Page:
Again, we're talking here about when you may find different files for the same "version" of java, such as 1.8.0_261, and the lowest-level variant of 261.12 vs 261.25. In the case of the Windows 64-bit exe, one can see this version number using the properties for the file (right-clicking on the exe in Windows Explorer), where one reported 8.0.2610.12 while the other reported 8.0.2610.25.

Obviously, that only works with an exe. In the case of the Linux binary or zip or gz, one would not see that. And one could certainly do a binary compare and confirm if they ARE different. Another option is to see the CF Admin, where on the "settings summary" or "system information" pages, which each show (among their many fields) a "Java VM Version" field, and for the .25 version above, it would be reflected as being "25.261-b25". (For the sake of comparison, the value for the latest Java 11.0.9 installer would show " 11.0.9+7-LTS".) If that distinction (about this lowest-level binary version) is a concern for you, you could and should compare the version of your desired binary/installer on the Adobe site with the version on the Oracle site above.

Other questions about CF and JVM versions

There are several other questions, some of which I have addressed in other posts, and some which I want to elaborate in new ones:

  • The list of Java installers on the Adobe starts with Java 12. Should I use that?: The answer there is that you CAN use it, with CF2018 at least, which offered support for Java 12 within months of its release, but then Java stopped supporting it shortly thereafter. I have more on this here.
  • So why are Java versions coming and going so quickly?: I do address it some in that last post, but I have started a blog post on that which I plan to post soon.
  • Can CF be used with the current latest Java versions, Java 15?: Here again, that's something I would clarify in that new post, but the answer (like with Java 13 and 14) would be, "no, CF does not currently support those latest Java versions that are coming and going so fast". I suspect a future update to CF2018 (and perhaps 2016) will offer support for some updated Java version...but I won't be surprised if Adobe waits until the merry-go-round stops with the planned next long-term-support version, due to be Java 17.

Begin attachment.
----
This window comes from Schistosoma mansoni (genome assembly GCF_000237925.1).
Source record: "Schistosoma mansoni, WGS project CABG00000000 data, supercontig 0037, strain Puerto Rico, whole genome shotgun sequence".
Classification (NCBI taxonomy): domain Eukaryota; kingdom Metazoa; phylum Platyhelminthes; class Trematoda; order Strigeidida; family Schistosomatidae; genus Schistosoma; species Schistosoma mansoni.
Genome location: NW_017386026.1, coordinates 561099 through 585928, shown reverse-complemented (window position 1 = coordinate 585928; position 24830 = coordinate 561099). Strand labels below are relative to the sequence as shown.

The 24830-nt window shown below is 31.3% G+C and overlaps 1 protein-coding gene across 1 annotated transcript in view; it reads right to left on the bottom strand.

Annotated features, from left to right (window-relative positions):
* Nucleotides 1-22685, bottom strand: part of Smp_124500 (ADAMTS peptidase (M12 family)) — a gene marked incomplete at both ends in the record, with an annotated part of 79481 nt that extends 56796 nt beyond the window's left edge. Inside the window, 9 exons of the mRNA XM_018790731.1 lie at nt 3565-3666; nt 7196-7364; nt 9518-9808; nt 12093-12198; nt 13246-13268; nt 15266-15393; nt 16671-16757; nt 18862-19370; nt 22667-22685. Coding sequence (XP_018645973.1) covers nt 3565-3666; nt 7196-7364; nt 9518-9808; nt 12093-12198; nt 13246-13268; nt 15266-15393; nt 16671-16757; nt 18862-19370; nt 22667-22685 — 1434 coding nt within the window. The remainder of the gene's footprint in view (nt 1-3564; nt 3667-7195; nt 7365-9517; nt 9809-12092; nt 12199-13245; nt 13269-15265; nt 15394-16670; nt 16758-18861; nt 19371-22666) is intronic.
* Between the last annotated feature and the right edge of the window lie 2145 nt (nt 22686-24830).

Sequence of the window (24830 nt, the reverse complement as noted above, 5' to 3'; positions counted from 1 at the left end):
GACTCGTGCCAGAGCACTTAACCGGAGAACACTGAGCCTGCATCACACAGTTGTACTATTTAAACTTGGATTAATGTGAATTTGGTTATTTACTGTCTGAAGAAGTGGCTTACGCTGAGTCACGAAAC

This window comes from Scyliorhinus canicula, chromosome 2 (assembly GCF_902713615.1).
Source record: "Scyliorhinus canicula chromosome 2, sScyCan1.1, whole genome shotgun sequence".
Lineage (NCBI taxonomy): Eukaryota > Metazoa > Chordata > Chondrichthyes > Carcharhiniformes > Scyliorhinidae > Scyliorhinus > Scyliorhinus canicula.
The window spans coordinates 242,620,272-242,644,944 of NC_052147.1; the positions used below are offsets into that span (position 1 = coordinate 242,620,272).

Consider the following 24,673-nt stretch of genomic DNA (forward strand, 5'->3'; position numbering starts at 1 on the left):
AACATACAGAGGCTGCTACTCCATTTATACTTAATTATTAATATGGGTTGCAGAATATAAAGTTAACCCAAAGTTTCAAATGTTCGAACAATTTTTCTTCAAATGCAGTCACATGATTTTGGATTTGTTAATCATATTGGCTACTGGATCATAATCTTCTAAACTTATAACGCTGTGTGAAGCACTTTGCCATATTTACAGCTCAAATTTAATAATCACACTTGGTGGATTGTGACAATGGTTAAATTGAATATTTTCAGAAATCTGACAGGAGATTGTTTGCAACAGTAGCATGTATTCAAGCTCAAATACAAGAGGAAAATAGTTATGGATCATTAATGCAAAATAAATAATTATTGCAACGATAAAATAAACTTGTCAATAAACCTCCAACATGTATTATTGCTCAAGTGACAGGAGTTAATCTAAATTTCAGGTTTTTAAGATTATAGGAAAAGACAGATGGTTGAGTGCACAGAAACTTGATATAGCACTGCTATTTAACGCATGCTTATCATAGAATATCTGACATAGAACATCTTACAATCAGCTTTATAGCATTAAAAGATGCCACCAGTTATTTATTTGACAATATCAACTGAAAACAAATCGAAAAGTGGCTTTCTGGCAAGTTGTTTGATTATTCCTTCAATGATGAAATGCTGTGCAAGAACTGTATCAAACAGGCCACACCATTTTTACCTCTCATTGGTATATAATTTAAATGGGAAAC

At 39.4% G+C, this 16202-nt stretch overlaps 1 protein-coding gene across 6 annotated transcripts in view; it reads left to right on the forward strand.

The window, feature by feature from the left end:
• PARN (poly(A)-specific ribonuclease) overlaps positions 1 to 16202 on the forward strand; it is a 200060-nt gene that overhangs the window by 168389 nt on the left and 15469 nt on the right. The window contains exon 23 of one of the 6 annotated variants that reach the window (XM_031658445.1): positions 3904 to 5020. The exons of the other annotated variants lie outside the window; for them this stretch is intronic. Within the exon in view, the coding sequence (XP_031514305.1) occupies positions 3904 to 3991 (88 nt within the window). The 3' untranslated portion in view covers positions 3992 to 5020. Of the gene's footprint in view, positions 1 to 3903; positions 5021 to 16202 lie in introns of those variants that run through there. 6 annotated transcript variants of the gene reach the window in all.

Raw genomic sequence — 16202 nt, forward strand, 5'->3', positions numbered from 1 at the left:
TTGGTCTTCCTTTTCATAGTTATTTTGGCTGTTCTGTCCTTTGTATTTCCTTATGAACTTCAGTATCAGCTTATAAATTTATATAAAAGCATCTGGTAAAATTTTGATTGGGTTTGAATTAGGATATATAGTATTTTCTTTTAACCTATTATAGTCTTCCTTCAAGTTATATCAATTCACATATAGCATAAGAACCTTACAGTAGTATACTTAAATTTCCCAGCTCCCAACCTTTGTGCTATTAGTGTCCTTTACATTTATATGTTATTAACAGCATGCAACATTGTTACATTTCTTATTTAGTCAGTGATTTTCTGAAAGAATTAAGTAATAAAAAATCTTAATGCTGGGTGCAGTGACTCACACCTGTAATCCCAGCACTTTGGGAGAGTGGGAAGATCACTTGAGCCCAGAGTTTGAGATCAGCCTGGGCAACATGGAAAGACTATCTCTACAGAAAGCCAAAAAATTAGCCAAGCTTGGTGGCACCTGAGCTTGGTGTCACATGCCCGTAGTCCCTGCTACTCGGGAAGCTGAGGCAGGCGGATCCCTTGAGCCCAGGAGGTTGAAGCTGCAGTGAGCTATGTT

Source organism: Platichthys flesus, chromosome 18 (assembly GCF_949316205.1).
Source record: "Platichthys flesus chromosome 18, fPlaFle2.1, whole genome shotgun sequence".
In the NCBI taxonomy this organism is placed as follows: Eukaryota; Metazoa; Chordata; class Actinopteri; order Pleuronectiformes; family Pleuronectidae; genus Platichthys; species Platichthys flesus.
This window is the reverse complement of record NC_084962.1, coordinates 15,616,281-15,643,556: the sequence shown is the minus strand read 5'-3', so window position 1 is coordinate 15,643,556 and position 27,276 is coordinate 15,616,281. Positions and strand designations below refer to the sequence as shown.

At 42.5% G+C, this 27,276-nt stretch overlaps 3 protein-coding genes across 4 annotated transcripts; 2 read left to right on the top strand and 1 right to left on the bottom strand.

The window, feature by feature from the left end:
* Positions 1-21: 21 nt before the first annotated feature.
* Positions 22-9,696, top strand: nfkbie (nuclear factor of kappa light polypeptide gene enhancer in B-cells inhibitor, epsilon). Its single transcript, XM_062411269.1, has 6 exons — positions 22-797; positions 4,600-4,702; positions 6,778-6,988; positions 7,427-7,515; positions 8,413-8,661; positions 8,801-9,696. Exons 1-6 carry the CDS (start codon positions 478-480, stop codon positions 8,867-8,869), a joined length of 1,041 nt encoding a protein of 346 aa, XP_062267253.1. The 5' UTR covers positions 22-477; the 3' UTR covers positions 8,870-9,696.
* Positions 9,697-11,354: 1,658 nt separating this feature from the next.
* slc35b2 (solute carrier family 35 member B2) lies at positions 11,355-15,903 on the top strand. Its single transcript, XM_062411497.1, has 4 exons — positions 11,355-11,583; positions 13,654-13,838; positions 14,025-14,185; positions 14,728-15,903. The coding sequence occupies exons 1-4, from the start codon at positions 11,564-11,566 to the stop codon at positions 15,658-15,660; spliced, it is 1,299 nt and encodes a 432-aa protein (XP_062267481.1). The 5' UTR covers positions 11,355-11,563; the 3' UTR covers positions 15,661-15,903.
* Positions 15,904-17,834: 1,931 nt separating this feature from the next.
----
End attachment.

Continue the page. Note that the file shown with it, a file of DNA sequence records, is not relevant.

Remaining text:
• Does Adobe support me running CF on openJDK, Coretto, or other JVMs?: The plain answer to that is no. Adobe has clarified in their support requirements pages and in blog posts that they only support the Oracle JVM. But that leads to the natural next question...
  • Can you use CF with JVMs that Adobe doesn't "formally support"?: I will say that you CAN, as some HAVE, but the real question is whether you SHOULD. If Adobe doesn't support a given Java version, and you choose to run on it, it may "work" for some part of your app (or for other folks), but it may fail for SOME part of your app. It's a risk some may be willing to take, but do "be careful out there".
  • So what JVM versions can be used with what versions of CF?: Again, I have addressed that in a previous post, and have a table clarifying CF versions vs Java versions supported, but I want to pull that out to its own post.
  • Now that we must license Oracle Java to use it in production, must we license it to use with ColdFusion?: The answer there is also "no" (but that's a good thing). Adobe announced in early 2019 (when this change in Oracle licensing happened) that Adobe had reached an agreement with Oracle and Oracle Java is licensed by Adobe for our use with Adobe ColdFusion. Again, I'd like to do a new post to elaborate on that.
  • If I try to update the JVM CF uses, what might go wrong and how could I fix it?: Good news there, as well. It SHOULD be quite simple to do that, but there are several small mistakes you could make which may cause CF not to start. I address these in a post with lots of detail on problems and solutions.

Clearly, there's a lot to the topic of CF and the Java it runs on. For most folks, it's one of those hidden aspects they don't pay attention to (and the above may seem tedious), while for others they are concerned about such details (and I hope the above will be helpful).

And as I did when I announced a new update for Java back in Apr 2019, I have added more to this post than is really specific to this particular update. Again I want to draw these things out to their own posts, but until then I wanted to add these points that seem important for some.